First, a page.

Analyst Relations & Revelations

Analyst relations, while perhaps less glamorous than the world of media relations, is still a vital part of any good B2B marketing strategy. Analysts are:

INFORMATIVE: Analysts have their fingers on the pulse of your industry and are full of useful information, helping vendors position and brand their products by better understanding the competitive landscape.

INFLUENTIAL: Analyst research is often widely read by key decision makers (aka the buyers!), investor and reporters, so a favorable write up or ranking in an important industry report can really move the needle.

IN THE MEDIA: Many analysts (particularly those at boutique firms) also contribute to publications like Forbes and ZDNet. A briefing with one of these folks could potentially result in additional coverage outside of research.

But at the same time, for many, the world of analyst relations can be intimidating and confusing. What’s the difference between a briefing and an inquiry? Do I have to have a paid relationship for them to talk to me? If I want to invest in a paid engagement, how do I select the firm that’s right for my company? 

There are many nuances, but familiarizing yourself with the landscape is the first step to navigating it like a pro. Let’s start with what I like to call “The Big Three.”

The Big Three: Gartner, Forrester & IDC

If you know anything about analyst relations, you’re likely familiar with the titans of the industry – Gartner, Forrester and IDC. These guys publish the most reputable research and come out with the big annual reports that every vendor wants to be included in – think the Gartner Magic Quadrant. But unless you have extensive resources, it doesn’t make sense to subscribe to all three – but rather pick the firm that makes most sense for your business, your unique needs and your industry. So what’s the difference between each firm?


While the most costly firm, Gartner is widely regarded as the most important analyst firm in the country; if you can afford them, it makes sense to consider a subscription. Gartner curates two of the most widely recognized reports (Magic Quadrant and Hype Cycle), and I assure you that your execs will be asking about them. Why? Because when Gartner talks, people listen. Its research is heavily cited in top tier publications.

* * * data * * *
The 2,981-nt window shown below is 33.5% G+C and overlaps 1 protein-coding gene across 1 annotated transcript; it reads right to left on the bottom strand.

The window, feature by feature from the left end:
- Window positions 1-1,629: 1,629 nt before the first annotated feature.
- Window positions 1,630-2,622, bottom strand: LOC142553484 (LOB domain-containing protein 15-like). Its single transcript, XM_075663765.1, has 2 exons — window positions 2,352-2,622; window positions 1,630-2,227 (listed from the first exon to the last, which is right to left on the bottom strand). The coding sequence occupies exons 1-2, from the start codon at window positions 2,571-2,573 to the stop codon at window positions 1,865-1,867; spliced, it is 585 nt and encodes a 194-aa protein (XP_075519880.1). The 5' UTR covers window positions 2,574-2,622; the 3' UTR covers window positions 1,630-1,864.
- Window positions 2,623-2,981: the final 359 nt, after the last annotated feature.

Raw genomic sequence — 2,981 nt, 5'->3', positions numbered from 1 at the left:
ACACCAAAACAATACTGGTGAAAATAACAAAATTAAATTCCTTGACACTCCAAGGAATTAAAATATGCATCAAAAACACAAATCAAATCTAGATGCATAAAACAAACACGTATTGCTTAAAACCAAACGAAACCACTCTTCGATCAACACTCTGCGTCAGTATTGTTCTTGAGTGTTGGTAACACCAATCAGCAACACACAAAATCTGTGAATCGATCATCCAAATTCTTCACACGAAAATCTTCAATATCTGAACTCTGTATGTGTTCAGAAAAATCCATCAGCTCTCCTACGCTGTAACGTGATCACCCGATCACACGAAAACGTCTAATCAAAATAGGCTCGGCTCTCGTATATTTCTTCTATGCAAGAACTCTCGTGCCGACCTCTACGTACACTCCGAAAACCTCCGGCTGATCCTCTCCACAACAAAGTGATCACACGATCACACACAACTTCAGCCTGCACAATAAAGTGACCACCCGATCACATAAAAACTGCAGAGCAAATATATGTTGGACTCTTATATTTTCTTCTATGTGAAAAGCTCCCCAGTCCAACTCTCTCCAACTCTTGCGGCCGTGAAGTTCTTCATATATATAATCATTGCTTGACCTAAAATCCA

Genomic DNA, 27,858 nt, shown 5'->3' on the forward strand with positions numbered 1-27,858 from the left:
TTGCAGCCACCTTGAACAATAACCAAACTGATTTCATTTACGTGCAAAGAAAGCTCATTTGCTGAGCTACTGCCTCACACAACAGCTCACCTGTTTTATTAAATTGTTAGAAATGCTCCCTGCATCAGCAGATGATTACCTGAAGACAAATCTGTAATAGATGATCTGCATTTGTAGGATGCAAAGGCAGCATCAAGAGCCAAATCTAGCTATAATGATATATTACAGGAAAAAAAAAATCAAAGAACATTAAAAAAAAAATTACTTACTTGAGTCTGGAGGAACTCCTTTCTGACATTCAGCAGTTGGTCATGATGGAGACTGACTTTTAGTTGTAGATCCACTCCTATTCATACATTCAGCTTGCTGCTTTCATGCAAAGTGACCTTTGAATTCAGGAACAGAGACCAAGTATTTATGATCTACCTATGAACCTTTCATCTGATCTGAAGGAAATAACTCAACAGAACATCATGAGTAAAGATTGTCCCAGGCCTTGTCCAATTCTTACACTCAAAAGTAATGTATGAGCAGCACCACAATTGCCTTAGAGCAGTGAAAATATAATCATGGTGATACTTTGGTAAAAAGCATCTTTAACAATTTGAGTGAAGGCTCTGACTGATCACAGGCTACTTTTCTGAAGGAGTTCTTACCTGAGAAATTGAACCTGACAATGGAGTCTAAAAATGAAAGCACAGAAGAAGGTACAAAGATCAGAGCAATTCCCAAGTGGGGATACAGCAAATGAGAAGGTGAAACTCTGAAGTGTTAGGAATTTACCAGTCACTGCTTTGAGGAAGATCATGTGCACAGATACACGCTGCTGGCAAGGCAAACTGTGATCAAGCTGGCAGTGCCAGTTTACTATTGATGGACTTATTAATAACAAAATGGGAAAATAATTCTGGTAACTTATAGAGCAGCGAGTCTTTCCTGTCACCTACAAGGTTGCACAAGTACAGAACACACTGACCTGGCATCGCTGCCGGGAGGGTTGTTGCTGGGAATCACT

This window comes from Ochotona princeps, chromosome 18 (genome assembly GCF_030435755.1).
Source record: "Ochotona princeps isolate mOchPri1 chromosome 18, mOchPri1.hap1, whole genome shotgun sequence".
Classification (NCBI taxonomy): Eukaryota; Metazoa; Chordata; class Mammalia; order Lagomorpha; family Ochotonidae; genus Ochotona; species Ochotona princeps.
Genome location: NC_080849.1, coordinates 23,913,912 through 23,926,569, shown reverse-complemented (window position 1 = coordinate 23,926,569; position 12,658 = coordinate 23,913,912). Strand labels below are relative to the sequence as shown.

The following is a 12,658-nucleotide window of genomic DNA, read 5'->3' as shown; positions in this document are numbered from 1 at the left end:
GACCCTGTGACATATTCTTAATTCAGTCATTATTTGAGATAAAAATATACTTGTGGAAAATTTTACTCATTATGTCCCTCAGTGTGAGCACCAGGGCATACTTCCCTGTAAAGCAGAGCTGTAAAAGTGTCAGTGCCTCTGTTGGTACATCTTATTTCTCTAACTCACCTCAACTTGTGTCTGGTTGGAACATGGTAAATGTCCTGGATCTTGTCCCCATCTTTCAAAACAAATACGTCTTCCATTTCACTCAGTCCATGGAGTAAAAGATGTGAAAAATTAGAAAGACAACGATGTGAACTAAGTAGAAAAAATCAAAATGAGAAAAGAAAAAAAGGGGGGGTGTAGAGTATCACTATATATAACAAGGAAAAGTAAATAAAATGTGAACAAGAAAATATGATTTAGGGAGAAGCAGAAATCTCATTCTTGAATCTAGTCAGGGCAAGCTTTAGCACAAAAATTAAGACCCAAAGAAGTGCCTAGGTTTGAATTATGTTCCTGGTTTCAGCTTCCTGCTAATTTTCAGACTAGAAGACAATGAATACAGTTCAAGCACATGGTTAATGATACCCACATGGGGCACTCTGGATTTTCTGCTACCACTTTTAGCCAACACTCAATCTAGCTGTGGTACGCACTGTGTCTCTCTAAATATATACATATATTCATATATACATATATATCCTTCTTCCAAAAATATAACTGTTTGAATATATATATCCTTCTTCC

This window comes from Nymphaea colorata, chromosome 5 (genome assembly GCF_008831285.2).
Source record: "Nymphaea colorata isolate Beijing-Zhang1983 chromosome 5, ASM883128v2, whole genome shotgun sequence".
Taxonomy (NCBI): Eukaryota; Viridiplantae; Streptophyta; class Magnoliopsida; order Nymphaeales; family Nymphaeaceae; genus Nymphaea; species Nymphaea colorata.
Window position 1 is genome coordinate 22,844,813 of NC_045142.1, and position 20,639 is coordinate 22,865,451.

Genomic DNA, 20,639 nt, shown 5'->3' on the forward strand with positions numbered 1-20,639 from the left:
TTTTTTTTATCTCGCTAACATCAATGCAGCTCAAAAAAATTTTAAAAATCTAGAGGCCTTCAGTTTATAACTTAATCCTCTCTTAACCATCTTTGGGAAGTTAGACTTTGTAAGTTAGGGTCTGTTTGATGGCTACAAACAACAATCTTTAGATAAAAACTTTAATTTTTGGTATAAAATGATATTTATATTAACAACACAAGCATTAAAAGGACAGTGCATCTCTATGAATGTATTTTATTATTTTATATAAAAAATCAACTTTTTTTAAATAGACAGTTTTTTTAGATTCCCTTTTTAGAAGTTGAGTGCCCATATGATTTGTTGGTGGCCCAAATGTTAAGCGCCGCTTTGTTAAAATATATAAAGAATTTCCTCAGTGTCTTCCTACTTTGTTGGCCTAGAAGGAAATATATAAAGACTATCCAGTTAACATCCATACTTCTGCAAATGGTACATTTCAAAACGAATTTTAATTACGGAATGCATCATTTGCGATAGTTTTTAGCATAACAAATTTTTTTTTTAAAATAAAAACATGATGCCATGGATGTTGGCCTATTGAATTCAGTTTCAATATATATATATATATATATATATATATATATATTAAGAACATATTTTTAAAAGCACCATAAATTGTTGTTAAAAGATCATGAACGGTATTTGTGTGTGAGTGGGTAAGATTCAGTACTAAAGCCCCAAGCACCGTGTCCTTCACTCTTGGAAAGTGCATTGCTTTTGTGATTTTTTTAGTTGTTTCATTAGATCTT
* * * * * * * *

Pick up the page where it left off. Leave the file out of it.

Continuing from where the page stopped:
While Gartner publishes a lot of reports, it has a smaller focus area than some of the other firms – honing in primarily on the tech market. Gartner also has extensive resources available to help its clients beyond including them in research (i.e. consulting on messaging, GTM strategy, etc.).


They know they’re not quite Gartner, which will make Forrester work harder for your business; account reps at Forrester are more likely than Gartner to give you a break on pricing and are incredibly helpful and responsive.

Forrester publishes frequently across many different topics and the Forrester Wave is a very influential report (but definitely second fiddle to the MQ). Compared to Gartner, Forrester has a much broader perspective and more categories of research, and often as part of your subscription you can negotiate credits that can be used towards a variety of different analyst activities like speaking opps, consulting, webinars, analyst attendance at a customer dinner, etc. 


Because IDC is a bit smaller than Gartner and Forrester, its coverage is not as extensive and it tends to have fewer analysts covering more subjects. In addition to IT, they focus much more heavily on the telco and consumer tech markets than the other firms. And while the research is heavily cited in the media, its annual reports have far less cache than Gartner’s and Forrester’s. 

But we’re just scratching the surface! Stay tuned for more answers to your burning questions about analyst relations as we dive into the importance of boutique firms in part 2!

Amanda King, Vice President